Sunday, August 21, 2011

Building better monkeys

After a model by J. H. McGregor. PROFILE VIEW ...Image via Wikipedia

Most of my thoughts for this post come from an article in The Republic out of Columbus, Indiana.  It was titled "Building a Smarter Ape?"  and can be found here:
sand sculpture of the three monkeysImage via Wikipedia

Of course it talks about the new Planet of the Apes movie, Rise of the Planet of the Apes.  It reports that increasing the size of the brain alone wouldn't allow apes to attain most human qualities.  Agreed.

It also claims that apes can be trained to use sign language.  Disagree.  Apes can learn signs, but that is very different than sign language, which is an entire set of languages with complex grammar, dialects, etc.  American Sign Language is one of these, a full language.  Signed Exact English is where people spell out the letters to make words in English, and very different from ASL, or any of the other sign
Image via Wikipedia
languages.  Apes can learn signs.  Not sign language.  For example, the given example from Gary Marcus "They say they want more bananas, or they want to be tickled, not, "I wonder what would happen if France defaulted."  The apes wouldn't say (or sign) "I want a banana."  The sign would be more like this "banana I I I banana want banana I banana want want banana banana" The English language usually structures sentences subject verb object (I want a banana).  I thought I heard that American Sign Language usually has a different setup (like I banana want).  The ape never learns the preferred structure.  It throws out the needed words at apparently random intervals.  I'm not totally sure it would even get the verb word in there.

The article makes some interesting points about how some humans, because of developmental defects, have chimp sized brains, but that they, even with deficits, are much more advanced than apes.  The author also explains that neanderthals had larger brains than we do, but had no art or symbolic thought.  I read a research article that seems to refute this, saying that neanderthals were smarter than we give them credit for, but whatever. 
Brains-frImage via Wikipedia

The author of the article then gets into questions of advantages of a bigger brain.  Some theorists suggest that "varied climates required early hominids to be craftier" which is ridiculous to me at least, as there's all kinds of animals that lived in varied climates.  Maybe they are craftier, but they are certainly no closer to being human than the apes are.  Others, the author says, think that bigger brains allowed them to get more mates.  Again, this strategy would be equally effective for every other species that mates, but humans are different from all of them. 

A final thought with regards to why the bigger brains is that having the father involved in child care allowed more kids to be raised, and for kids to have longer developmental periods (no other animal has an 18 year development period. :)  This leads up to my favorite quote of the article "the no-strings-attached mating strategy of male chimps might be limiting their brainpower."  I love it.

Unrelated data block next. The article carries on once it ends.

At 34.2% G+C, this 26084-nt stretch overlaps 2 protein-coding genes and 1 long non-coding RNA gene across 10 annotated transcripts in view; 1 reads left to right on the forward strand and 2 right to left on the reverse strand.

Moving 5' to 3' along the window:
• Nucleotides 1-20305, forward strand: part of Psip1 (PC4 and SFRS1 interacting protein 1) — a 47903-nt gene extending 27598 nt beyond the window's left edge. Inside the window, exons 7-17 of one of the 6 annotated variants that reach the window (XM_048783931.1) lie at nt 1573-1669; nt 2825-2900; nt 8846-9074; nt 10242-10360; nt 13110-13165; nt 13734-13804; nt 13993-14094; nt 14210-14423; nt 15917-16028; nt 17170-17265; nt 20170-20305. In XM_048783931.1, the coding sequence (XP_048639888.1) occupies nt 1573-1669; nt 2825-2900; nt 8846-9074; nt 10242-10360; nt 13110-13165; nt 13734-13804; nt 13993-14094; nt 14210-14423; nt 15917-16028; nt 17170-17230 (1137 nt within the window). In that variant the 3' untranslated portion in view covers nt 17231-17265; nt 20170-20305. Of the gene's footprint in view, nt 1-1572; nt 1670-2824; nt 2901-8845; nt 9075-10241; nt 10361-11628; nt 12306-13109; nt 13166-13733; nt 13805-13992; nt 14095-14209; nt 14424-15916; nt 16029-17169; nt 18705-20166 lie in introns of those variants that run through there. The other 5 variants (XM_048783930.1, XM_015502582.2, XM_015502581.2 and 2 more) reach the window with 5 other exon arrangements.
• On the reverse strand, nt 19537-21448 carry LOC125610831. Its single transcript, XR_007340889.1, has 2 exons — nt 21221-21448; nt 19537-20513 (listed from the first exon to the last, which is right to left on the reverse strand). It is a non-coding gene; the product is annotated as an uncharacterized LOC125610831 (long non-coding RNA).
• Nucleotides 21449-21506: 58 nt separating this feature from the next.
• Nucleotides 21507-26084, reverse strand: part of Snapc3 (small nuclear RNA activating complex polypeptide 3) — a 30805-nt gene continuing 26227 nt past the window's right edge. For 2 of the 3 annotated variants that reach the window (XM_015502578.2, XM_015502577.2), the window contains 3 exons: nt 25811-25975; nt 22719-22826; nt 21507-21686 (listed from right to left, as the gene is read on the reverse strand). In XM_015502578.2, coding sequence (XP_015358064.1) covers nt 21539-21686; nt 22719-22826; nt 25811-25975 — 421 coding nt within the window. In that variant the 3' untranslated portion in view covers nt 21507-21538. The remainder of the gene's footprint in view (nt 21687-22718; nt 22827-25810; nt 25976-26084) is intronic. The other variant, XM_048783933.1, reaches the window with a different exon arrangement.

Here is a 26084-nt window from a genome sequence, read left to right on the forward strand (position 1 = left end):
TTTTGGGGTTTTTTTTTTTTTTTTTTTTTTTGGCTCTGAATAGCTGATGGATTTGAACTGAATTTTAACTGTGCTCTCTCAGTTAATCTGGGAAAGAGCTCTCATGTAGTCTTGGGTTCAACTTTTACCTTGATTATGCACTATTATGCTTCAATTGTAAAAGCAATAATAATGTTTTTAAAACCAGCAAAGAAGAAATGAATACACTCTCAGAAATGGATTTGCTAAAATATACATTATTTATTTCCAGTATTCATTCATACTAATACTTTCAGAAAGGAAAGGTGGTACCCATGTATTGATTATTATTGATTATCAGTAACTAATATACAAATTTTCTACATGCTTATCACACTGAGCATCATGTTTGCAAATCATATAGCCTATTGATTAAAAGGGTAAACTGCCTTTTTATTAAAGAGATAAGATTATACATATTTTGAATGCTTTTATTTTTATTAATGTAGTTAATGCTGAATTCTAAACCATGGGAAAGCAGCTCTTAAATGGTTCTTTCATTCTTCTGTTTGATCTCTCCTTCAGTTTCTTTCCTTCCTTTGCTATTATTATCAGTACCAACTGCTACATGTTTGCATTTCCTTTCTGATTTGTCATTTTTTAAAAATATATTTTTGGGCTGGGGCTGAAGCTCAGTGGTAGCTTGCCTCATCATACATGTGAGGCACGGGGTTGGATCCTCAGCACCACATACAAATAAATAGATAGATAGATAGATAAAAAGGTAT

Monkey and babyImage by doug88888 via Flickr

Of the listed reasons for a bigger brain, it is the only one that I can't immediately rule out.  The others though seem to be possible driving causes for a bigger brain, whereas this one doesn't show a cause, but rather, a way that would allow for bigger brains to develop. 

My reasoning on the issue, which is equally scientific (that is to say unscientific, just as these others are as yet unproven hypotheses) is that we have bigger brains, because we needed bigger brains, to allow us to do the things that God our father in heaven wants us to do.  Or to not do those things, according to our wishes. 

Actual science on this issue would require us to recreate human beings at multiple points on our proposed evolutionary path in the same environments that they were in, and then get out of the way and see what they do in terms of does the smartest guy get more girls, or are smart genes picked up over time by moving to different environments, or is there a point at which the males start helping to
'Cavendish' bananas are the main commercial cu...Image via Wikipedia
care for the children, at which the brain starts to grow and other uniquely human traits begin to develop?  This is one of those few cases where animal models can't really help, because the issue under investigation is how humans became different from the other animals, and so only human subjects will do.  Unless actual human experiments are done, this whole field is left to grasp at ideas and let others critique them, with individuals stating their opinion without being able to test it.  Not science.  Kind of like religion, except for the different beliefs with regards to provenance of knowledge. 

Anyway, the article finally gets into the issues of genetically altering apes to make them more human.
Ape-ManImage via Wikipedia
While this couldn't definitively answer issues of how humans got to where we are, it would be very interesting, and could give some strong clues.  I think it's a great idea.  Mwa ha ha!
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